In 2018, the LPGA acquired an amateur golf association, the Executive Women's Golf Association (EWGA), and expanded its emphasis to include amateur golfers in the U.S. and North America. Initially called the LPGA Women Who Play,[20] the amateur organization was rebranded as the LPGA Amateur Golf Association. The LPGA Amateur Golf Association has member-operated chapters throughout North America and the Caribbean.[21]

Prize money and tournaments

In 2010, total official prize money on the LPGA Tour was $41.4 million, a decrease of over $6 million from 2009. In 2010 there were 24 official tournaments, down from 28 in 2009 and 34 in 2008. Despite the loss in total tournaments, the number of tournaments hosted outside of the United States in 2010 stayed the same, as all four lost tournaments had been hosted in the United States. By 2016, the number of tournaments had risen to 33 with a record-high total prize money in excess of $63 million. In 2019, a new record was set with total prize money amounting to $70.5 million (a rise of over $5 million in one year).[22]

International presence

In its first four decades, the LPGA Tour was dominated by American players. Sandra Post of Canada became the first player living outside the United States to gain an LPGA tour card in 1968. The non-U.S. contingent is now very large. The last time an American player topped the money list was in 2014 (Stacy Lewis), the last time an American led the tour in tournaments won was in 2020 (Danielle Kang), and from 2000 through 2009, non-Americans won 31 of 40 major championships.

Particularly, one of the notable trends seen in the early 21st century in the LPGA is the rise and dominance of Korean golfers.[23] Se Ri Pak's early success in the LPGA sparked the boom in Korean women golfers on the LPGA Tour.[24] In 2009, there were 122 non-Americans from 27 countries on the tour, including 47 from South Korea, 14 from Sweden, 10 from Australia, eight from the United Kingdom (four from England, three from Scotland and one from Wales), seven from Canada, five from Taiwan, and four from Japan.[25]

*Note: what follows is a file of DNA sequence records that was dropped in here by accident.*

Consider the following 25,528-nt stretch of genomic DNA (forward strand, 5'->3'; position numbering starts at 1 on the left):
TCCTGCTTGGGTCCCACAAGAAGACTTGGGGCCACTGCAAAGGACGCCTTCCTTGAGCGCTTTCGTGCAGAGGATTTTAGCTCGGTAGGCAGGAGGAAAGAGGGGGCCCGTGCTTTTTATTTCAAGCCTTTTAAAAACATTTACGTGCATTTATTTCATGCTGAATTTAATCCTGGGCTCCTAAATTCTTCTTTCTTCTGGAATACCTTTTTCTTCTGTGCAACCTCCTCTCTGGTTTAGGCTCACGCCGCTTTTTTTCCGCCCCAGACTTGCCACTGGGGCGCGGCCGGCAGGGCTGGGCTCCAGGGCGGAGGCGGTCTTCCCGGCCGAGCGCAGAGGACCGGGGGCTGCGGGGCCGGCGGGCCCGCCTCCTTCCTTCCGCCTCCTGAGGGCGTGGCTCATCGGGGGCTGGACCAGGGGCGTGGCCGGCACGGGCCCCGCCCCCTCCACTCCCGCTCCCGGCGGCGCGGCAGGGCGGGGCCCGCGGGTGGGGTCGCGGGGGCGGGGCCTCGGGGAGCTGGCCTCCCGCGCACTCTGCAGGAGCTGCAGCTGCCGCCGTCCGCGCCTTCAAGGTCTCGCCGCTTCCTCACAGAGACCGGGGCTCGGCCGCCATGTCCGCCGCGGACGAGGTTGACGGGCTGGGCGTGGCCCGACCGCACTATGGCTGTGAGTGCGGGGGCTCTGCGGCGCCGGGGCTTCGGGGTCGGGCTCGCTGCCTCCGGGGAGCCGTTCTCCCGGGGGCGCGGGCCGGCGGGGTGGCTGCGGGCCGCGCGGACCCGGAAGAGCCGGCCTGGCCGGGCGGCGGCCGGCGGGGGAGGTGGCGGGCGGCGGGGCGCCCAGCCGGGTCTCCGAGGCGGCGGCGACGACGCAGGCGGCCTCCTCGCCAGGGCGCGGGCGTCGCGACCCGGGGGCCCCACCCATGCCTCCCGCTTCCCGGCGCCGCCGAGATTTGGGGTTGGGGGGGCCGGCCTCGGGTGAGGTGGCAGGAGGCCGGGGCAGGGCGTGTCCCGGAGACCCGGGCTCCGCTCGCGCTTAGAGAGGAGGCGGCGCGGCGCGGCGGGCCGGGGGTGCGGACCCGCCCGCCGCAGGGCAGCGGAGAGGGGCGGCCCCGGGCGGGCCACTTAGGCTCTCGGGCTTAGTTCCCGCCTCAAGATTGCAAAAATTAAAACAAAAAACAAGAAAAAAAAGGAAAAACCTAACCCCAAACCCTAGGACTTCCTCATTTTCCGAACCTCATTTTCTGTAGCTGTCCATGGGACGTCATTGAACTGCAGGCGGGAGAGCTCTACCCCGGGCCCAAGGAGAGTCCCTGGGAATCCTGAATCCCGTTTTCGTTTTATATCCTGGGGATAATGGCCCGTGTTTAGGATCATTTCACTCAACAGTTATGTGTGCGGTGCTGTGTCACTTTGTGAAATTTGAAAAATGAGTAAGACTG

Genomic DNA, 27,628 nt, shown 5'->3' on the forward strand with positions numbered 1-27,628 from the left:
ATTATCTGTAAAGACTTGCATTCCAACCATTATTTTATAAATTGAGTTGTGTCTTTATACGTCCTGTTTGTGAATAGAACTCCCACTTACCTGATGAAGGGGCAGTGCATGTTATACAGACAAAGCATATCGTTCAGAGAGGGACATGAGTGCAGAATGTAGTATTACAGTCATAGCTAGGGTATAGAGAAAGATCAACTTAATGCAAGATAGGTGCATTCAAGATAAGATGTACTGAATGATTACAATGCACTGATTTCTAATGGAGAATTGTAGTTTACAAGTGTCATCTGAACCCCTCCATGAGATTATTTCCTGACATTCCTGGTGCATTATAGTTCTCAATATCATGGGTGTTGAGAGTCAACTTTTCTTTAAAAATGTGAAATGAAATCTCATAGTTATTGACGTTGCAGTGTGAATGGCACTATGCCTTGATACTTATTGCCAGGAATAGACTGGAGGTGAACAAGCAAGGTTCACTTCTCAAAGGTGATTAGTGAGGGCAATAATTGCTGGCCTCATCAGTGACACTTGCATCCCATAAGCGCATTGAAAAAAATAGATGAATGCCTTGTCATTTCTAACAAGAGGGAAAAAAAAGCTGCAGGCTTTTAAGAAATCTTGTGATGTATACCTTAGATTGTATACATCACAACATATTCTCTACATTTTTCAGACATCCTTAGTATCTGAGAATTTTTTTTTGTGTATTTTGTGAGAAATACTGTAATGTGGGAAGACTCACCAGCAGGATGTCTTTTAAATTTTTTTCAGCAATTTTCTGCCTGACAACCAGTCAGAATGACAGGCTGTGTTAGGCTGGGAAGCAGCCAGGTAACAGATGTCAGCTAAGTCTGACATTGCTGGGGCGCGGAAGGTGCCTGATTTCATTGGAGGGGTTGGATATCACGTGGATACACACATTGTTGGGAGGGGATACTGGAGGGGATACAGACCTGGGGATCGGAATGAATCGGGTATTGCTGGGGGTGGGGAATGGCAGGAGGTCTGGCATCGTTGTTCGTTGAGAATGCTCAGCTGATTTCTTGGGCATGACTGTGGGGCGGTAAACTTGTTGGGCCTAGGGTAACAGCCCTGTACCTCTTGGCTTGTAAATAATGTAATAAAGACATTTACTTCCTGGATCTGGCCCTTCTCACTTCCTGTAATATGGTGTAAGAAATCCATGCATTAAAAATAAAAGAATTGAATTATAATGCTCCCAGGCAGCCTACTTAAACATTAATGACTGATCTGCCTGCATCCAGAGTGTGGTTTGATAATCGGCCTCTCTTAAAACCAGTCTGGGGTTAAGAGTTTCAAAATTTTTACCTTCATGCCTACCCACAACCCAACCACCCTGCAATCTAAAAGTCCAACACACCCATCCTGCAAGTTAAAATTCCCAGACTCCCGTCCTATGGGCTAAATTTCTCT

LPGA Tour tournaments

As a United States-based tour, most of the LPGA Tour's events are held in the United States. In 1956, the LPGA hosted its first tournament outside the United States at the Havana Open in Havana, Cuba. In 2020, fourteen tournaments are held outside of the United States, seven events in Asia, four in Europe, two events in Australia, and one in Canada.

Five of the tournaments held outside North America are co-sanctioned with other professional tours. The Ladies European Tour co-sanctions the Women's British Open, The Evian Championship in France, and the Women's Australian Open (also co-sanctioned with the ALPG Tour). The other two co-sanctioned events—the BMW Ladies Championship (LPGA of Korea Tour) and Toto Japan Classic (LPGA of Japan Tour)—are held during the tour's autumn swing to Asia.

LPGA majors

The LPGA's annual major championships are:

LPGA Playoffs

Since 2006, the LPGA has played a season-ending championship tournament. Through the 2008 season, it was known as the LPGA Playoffs at The ADT; in 2009 and 2010, it was known as the LPGA Tour Championship; and in 2011, the event became the CME Group Titleholders, held in November.

From 2006 through 2008 the LPGA schedule was divided into two halves, with 15 players from each half qualifying for the Championship based on their performance. Two wild-card selections were also included for a final field of 21 players. The winner of the LPGA Tour Championship, which features three days of "playoffs" plus the final championship round, earns $1 million.